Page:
Instead, she rented writing space at The Loft Literary Center in downtown Minneapolis that gave her blocks of uninterrupted time away from her busy household of two teenage grandchildren, three cats, and a dog. But the drive (particularly irksome in the winter), the cost, and the need to pack everything up and clear out when her four hours were up, created writer’s blocks of their own.
Dale Mulfinger of SALA Architects has done extensive renovation in Banks’ 1907 bungalow, including a gazebo raised on stilts from the sloping back yard that’s accessed by a walkway from the home’s second story. Further inspiration struck, Banks says, when her house was part of a home tour. “People were trooping through saying, ‘What’s under the gazebo?’ And I said, ‘Nothing.’ That’s when it dawned on me.” “Le Shack” as she calls it, or “The Scriptorium” à la Mulfinger, is a 16-foot by 8-foot structure exactly 13 steps from the back door, tucked under the gazebo. Its large sliding glass door faces the southern light, an inviting patio, and Banks’ profusely botanical backyard.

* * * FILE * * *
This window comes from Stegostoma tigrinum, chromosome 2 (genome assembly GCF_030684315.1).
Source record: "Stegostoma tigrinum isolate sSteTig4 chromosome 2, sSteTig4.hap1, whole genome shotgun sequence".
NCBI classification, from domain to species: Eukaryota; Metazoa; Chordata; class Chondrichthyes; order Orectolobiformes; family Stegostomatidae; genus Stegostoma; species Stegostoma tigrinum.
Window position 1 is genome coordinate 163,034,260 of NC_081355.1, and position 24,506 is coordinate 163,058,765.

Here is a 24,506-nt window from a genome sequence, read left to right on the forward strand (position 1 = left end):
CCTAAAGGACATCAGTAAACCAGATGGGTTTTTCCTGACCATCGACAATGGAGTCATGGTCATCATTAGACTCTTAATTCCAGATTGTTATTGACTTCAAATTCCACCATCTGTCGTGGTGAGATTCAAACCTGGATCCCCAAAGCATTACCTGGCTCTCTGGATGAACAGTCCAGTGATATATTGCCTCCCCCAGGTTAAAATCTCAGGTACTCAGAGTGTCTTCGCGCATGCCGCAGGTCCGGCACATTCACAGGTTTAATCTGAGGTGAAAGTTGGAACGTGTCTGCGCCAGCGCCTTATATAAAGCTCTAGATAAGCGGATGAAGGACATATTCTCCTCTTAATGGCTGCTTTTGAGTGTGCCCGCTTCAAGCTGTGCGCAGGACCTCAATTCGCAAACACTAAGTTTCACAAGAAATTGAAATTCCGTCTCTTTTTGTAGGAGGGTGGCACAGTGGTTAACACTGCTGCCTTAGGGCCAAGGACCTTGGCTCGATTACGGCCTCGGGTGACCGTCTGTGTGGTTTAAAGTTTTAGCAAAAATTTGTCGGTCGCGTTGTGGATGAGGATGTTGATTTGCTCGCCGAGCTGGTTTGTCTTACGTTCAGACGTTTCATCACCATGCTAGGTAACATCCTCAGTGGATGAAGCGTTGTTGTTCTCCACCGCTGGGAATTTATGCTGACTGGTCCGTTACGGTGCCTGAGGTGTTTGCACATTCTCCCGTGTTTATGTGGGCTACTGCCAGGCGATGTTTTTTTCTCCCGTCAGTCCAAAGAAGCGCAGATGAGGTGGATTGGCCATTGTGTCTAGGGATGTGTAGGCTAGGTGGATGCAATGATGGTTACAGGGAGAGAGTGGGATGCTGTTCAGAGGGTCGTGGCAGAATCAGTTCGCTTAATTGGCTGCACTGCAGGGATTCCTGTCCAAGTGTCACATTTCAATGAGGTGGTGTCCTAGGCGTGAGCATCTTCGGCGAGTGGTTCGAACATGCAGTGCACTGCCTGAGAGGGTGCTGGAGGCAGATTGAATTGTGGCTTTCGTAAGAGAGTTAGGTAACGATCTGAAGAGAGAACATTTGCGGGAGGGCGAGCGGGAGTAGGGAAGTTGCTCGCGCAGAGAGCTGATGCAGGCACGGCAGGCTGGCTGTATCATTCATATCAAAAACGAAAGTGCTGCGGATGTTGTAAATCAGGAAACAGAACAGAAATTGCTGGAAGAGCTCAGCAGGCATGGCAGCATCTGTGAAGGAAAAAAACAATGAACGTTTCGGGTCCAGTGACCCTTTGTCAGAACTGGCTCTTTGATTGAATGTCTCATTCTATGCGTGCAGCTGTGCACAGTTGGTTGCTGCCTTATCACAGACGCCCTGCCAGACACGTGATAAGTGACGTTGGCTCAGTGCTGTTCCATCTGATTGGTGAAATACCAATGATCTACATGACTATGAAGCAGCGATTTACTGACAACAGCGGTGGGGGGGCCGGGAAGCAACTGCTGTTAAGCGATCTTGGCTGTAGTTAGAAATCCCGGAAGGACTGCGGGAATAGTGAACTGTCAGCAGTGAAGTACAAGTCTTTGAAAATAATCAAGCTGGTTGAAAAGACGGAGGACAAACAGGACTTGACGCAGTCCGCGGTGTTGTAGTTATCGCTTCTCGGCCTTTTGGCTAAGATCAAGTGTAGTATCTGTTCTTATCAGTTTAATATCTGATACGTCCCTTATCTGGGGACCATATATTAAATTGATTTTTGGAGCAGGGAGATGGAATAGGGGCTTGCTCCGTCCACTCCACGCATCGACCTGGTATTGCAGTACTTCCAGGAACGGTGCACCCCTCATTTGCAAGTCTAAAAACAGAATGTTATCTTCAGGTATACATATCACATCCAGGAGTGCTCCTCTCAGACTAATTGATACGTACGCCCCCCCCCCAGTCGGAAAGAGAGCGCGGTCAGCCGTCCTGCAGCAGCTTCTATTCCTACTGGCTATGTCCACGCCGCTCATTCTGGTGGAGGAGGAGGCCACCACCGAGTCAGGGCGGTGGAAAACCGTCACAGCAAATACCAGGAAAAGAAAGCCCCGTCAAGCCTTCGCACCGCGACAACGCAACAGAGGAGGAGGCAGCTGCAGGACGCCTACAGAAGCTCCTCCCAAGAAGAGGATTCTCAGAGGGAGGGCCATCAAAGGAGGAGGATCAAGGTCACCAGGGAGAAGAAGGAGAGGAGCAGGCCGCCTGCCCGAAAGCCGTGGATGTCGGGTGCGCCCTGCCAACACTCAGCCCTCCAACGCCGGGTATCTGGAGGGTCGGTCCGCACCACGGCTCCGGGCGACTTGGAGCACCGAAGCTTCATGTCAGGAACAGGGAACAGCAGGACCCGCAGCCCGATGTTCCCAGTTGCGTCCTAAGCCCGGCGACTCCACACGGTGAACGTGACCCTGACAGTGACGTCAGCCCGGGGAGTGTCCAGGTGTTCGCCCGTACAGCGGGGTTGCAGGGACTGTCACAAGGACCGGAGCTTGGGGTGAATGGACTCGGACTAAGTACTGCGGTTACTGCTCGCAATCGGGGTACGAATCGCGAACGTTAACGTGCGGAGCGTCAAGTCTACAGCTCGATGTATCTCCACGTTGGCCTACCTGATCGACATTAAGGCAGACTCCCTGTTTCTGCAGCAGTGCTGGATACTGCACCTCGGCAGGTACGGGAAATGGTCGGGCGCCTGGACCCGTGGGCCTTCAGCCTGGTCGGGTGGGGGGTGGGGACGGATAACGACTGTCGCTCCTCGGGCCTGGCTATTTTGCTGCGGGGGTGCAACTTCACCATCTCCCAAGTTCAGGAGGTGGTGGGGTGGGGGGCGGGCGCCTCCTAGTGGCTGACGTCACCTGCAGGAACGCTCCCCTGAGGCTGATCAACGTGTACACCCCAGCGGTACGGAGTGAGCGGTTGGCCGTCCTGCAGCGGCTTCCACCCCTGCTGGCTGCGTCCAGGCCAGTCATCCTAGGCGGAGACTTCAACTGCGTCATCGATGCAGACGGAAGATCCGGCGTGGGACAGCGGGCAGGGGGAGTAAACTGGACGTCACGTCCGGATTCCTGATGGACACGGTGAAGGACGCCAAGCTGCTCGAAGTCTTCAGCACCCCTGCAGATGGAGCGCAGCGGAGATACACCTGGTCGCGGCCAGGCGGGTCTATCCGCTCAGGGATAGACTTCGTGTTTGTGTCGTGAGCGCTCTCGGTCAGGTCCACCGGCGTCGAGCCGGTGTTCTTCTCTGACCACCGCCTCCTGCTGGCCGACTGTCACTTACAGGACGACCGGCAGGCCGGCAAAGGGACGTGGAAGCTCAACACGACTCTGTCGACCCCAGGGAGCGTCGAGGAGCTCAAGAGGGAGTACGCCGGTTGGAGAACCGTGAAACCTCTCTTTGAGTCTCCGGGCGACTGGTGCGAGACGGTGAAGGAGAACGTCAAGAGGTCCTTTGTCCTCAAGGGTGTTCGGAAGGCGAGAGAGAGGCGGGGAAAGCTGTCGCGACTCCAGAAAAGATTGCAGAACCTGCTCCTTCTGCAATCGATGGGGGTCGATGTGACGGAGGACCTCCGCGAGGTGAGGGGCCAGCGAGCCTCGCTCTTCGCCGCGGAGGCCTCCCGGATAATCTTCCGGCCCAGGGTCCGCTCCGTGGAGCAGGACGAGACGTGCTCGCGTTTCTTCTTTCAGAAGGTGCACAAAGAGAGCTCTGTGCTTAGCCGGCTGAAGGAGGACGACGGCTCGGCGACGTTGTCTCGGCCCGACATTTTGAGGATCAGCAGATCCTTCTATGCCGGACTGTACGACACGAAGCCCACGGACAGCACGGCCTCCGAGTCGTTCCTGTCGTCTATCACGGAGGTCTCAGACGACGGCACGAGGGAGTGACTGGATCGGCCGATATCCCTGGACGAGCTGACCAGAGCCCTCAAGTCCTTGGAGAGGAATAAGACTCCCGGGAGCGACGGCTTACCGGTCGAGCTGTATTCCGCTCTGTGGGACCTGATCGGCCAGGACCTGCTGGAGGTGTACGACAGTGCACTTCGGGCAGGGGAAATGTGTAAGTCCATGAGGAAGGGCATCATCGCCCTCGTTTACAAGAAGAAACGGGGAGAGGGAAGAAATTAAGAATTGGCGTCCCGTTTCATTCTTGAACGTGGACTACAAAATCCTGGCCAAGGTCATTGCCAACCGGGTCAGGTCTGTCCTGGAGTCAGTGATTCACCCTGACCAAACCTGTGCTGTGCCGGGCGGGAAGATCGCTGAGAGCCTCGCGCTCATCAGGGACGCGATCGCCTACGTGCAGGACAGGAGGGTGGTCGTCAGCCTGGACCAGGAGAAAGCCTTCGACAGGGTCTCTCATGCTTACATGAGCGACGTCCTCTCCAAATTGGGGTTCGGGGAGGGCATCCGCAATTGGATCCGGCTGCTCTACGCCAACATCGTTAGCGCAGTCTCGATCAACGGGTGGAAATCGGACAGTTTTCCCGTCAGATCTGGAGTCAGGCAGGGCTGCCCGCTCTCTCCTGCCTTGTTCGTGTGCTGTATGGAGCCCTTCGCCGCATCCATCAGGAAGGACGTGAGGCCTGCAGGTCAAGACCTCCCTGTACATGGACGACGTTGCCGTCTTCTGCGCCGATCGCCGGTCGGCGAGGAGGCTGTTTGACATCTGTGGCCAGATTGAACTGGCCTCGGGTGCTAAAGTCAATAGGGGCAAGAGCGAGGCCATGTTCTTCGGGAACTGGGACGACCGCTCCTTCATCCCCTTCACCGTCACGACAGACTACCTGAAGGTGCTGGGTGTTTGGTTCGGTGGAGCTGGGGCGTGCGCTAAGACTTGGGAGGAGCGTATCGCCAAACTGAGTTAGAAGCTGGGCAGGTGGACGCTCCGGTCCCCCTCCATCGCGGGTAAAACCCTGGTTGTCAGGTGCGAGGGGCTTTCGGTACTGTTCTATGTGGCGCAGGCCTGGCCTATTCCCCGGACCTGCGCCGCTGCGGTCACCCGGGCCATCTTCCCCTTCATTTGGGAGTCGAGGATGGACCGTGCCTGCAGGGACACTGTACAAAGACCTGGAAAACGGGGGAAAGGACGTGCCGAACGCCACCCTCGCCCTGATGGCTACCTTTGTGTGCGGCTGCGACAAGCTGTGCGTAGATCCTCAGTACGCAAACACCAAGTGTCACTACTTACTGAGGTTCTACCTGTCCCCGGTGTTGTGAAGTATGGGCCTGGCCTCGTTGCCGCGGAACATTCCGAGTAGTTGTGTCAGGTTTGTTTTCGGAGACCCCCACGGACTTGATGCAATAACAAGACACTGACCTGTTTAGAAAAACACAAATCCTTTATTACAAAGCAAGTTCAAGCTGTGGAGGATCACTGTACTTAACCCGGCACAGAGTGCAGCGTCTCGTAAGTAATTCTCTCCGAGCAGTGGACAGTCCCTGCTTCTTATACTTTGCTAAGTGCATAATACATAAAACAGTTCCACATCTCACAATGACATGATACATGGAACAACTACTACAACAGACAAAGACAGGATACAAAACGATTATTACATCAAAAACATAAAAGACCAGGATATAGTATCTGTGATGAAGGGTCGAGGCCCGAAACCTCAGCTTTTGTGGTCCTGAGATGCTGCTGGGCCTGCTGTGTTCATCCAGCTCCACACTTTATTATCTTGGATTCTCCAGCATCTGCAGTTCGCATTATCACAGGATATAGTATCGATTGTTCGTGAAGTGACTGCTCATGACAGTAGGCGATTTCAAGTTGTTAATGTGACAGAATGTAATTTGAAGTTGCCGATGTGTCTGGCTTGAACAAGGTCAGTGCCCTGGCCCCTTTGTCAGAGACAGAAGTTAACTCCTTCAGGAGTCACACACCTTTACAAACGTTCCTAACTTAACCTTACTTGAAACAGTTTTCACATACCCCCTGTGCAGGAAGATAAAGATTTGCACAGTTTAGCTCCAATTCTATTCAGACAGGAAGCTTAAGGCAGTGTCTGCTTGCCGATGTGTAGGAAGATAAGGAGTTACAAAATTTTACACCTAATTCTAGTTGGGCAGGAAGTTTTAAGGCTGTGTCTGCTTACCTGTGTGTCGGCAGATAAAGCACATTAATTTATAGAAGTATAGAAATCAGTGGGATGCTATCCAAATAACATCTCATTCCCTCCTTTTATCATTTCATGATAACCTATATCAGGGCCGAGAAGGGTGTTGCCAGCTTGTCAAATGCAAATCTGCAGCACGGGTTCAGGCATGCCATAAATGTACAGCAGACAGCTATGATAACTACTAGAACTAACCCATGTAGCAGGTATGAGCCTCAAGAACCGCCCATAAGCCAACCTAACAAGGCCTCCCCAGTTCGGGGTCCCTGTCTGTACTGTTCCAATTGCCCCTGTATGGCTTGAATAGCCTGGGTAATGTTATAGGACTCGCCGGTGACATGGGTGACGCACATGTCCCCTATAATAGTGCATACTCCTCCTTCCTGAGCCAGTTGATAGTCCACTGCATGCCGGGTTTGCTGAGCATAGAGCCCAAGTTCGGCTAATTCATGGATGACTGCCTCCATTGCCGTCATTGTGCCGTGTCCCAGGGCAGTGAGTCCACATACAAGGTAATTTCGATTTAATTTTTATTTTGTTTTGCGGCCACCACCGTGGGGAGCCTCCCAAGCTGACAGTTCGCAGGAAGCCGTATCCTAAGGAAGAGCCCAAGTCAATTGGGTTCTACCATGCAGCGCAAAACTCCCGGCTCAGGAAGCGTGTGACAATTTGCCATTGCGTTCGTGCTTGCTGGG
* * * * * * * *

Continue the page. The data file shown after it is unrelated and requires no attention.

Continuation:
Her requirements were few: A one-person space separate from the house (“I thought about dedicating a room in the house, but there’s cleaning, radio, phone—a million distractions”), green construction, natural light, and a view. Le Shack is protected from the elements by the gazebo overhead, with a sloping metal roof that funnels rainwater into a barrel. Bamboo floors, no-V.O.C. paint, shredded denim insulation, and a gas heater that’s turned on only when Le Shack is occupied make the space comfortable, eco-friendly, and fuss-free. A desk, a chair, a file cabinet, a lamp, a bookshelf, and a small couch are all the poet needs. That, and three or four hours of uninterrupted time.
“As soon as I walk in, I’m in the flow,” Banks says. “The little effort it requires to get here cements the idea that I’m in another place.”
Sarah Barker is a freelance writer in St. Paul.